Now let's assume that we have chosen one such infinitesimal thickening $\mathcal{X}$ over $k[\epsilon]/(\epsilon)^2$. It is not always true that you can go on and make this thickening into a thickening to the next order. Whether or not you can do this is measured precisely by the cotangent complex: There is a map that takes as input your chosen thickening $\mathcal{X}$ and spits out an element in $\mathop{Ext}^2(L_X, \epsilon^3)$. If the element in the Ext group is zero you can go on to the next level. If it is not zero, it's game over and your stuck.

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Perhaps it would be useful to note that "L_X" denotes the cotangent complex. –  Kevin H. Lin Oct 27 '09 at 11:19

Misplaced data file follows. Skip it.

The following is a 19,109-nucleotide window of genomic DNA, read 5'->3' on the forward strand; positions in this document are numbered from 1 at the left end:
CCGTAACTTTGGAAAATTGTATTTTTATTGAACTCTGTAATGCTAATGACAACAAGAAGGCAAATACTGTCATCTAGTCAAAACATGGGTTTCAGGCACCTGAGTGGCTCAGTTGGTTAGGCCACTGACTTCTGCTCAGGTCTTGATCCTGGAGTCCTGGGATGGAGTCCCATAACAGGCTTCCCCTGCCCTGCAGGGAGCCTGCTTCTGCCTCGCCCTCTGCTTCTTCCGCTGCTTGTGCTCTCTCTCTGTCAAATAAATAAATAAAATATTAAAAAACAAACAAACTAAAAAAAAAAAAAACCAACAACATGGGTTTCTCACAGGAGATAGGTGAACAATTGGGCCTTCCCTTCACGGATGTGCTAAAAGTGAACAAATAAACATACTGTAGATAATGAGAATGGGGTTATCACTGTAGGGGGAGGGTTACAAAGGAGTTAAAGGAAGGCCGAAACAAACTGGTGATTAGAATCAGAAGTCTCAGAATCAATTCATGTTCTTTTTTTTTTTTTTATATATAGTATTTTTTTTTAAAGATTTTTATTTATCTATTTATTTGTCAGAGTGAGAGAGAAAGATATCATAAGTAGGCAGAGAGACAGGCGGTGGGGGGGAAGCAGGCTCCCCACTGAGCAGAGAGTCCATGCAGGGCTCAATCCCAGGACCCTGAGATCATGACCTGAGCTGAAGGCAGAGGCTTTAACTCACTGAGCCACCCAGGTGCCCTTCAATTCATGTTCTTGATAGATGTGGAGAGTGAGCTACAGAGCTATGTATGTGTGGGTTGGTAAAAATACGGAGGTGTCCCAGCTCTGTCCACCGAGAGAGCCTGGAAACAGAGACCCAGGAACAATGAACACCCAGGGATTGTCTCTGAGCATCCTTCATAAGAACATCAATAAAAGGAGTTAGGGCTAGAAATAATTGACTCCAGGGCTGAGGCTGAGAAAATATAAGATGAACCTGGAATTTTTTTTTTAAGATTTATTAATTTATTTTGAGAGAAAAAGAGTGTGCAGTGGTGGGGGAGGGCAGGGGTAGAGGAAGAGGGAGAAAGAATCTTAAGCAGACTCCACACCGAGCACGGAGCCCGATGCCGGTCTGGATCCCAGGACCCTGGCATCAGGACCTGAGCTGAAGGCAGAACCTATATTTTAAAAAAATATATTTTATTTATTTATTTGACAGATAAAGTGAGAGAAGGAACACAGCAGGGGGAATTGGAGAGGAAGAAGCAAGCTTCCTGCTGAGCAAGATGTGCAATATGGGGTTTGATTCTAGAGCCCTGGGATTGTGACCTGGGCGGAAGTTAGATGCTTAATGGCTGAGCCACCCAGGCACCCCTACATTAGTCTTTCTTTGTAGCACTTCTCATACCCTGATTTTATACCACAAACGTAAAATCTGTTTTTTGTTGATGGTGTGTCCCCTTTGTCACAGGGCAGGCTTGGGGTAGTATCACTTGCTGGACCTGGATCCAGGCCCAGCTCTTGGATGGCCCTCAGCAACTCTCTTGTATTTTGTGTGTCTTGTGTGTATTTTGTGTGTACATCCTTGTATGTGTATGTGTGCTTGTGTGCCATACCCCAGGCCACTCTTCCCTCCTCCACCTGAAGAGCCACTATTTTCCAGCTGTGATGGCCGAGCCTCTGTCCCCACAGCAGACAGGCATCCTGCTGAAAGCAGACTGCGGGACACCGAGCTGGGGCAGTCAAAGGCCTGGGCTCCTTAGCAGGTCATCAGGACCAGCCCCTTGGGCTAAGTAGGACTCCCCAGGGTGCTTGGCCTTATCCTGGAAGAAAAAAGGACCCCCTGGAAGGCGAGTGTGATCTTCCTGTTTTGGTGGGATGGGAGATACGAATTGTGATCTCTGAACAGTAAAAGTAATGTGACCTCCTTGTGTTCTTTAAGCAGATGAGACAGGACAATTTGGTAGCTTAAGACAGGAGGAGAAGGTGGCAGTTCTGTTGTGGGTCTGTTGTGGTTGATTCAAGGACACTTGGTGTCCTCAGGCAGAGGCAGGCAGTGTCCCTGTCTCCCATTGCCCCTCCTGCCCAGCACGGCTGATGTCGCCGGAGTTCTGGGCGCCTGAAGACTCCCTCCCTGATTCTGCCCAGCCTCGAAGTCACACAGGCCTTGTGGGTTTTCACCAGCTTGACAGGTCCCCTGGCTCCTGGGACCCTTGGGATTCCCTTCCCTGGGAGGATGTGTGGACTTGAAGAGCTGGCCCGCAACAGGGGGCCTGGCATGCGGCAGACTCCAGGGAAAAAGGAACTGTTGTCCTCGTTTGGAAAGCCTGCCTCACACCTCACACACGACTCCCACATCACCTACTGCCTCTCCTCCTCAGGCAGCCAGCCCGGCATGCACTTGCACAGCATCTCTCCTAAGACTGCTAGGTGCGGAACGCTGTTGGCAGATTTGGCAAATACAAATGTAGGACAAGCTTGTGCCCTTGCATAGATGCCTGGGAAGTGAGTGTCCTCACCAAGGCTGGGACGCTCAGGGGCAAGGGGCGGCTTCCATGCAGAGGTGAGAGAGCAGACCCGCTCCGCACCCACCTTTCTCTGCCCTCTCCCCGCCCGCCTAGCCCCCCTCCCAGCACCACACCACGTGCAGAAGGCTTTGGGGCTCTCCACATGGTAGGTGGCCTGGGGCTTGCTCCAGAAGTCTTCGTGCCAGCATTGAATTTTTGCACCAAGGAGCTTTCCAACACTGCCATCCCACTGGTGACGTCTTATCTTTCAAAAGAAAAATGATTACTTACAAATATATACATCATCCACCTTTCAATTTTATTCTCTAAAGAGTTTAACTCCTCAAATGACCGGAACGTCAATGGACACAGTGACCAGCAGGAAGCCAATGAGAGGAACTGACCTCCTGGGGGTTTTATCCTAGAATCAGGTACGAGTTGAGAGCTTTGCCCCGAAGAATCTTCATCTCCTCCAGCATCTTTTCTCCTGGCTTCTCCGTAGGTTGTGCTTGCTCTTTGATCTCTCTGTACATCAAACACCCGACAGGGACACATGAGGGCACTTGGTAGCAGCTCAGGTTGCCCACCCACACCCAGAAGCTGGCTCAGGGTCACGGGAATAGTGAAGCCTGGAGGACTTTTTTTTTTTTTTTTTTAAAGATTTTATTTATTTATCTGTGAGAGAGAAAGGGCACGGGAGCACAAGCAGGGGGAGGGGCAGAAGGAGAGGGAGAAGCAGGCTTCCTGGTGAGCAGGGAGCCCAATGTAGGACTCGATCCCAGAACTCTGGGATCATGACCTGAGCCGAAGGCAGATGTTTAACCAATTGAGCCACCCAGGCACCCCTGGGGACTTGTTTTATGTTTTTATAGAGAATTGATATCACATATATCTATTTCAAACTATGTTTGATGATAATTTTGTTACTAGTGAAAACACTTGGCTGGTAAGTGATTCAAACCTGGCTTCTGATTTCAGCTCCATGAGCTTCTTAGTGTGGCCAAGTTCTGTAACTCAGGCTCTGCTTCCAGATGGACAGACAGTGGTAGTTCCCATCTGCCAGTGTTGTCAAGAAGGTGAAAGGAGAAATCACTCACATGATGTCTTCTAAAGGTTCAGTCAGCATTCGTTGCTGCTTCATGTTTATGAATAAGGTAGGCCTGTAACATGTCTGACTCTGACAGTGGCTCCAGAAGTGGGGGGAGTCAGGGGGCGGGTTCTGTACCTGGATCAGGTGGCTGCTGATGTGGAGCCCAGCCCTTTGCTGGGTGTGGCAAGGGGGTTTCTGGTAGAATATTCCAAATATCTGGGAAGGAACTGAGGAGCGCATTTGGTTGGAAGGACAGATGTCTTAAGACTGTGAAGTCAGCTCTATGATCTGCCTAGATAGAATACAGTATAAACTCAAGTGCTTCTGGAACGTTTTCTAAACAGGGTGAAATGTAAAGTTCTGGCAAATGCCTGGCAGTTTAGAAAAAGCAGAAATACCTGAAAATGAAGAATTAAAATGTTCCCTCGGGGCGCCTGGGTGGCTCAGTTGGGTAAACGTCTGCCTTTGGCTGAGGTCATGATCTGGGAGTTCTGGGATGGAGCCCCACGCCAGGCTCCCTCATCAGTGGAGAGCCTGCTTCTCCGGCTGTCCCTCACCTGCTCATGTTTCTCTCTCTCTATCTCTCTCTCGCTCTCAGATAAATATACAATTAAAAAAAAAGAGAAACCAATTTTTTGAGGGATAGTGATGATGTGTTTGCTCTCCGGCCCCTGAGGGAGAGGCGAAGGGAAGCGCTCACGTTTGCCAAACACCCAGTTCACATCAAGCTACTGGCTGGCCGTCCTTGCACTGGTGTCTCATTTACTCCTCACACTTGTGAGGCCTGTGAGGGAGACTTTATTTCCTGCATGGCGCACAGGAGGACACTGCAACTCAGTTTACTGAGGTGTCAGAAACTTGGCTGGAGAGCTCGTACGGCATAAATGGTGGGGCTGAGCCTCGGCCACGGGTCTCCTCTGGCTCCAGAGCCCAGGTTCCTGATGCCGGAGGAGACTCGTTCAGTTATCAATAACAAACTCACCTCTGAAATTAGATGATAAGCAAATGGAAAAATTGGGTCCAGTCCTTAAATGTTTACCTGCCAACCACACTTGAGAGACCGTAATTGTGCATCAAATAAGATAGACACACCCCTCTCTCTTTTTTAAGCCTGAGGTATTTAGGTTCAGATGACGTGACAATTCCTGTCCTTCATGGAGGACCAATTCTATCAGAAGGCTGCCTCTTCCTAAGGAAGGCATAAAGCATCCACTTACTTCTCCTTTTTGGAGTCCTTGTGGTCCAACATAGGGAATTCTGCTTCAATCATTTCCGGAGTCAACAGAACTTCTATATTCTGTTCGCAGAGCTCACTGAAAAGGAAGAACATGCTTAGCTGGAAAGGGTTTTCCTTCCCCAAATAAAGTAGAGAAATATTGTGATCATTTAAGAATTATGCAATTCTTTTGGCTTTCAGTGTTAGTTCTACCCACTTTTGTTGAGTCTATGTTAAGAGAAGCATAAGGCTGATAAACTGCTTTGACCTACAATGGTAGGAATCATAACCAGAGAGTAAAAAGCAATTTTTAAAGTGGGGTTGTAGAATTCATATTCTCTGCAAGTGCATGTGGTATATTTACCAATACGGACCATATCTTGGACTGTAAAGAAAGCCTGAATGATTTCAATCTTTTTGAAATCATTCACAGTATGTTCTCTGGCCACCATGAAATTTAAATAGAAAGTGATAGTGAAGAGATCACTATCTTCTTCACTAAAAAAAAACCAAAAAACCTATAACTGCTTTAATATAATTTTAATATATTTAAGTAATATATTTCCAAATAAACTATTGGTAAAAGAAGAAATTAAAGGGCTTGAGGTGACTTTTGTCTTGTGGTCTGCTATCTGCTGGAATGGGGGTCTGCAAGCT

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A question: wha does it mean Ext^1(L_X,epsilon^2)? Isn't epsilon^2=0? How can you see "epsilon^2" as a sheaf of O_X-modules over X? –  Qfwfq Mar 23 '10 at 12:54
    
Shouldn't that be the trivial sheaf instead? –  Will Sawin Aug 2 '13 at 14:04
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First a correction: the cotangent complex of a local complete intersection embedding is concentrated in degree -1, not in degree 1.

In general, the cotangent complex of an algebraic space can be supported in arbitrary non-positive degrees. The cotangent complex of an Artin stack can be nonzero in degree 1. The degrees in which the cotangent complex is concentrated imply various things about a morphism of schemes:

it is perfect in degree 0 if and only if the map is smooth;

it is perfect in $[-1,0]$ if and only if the map is lci;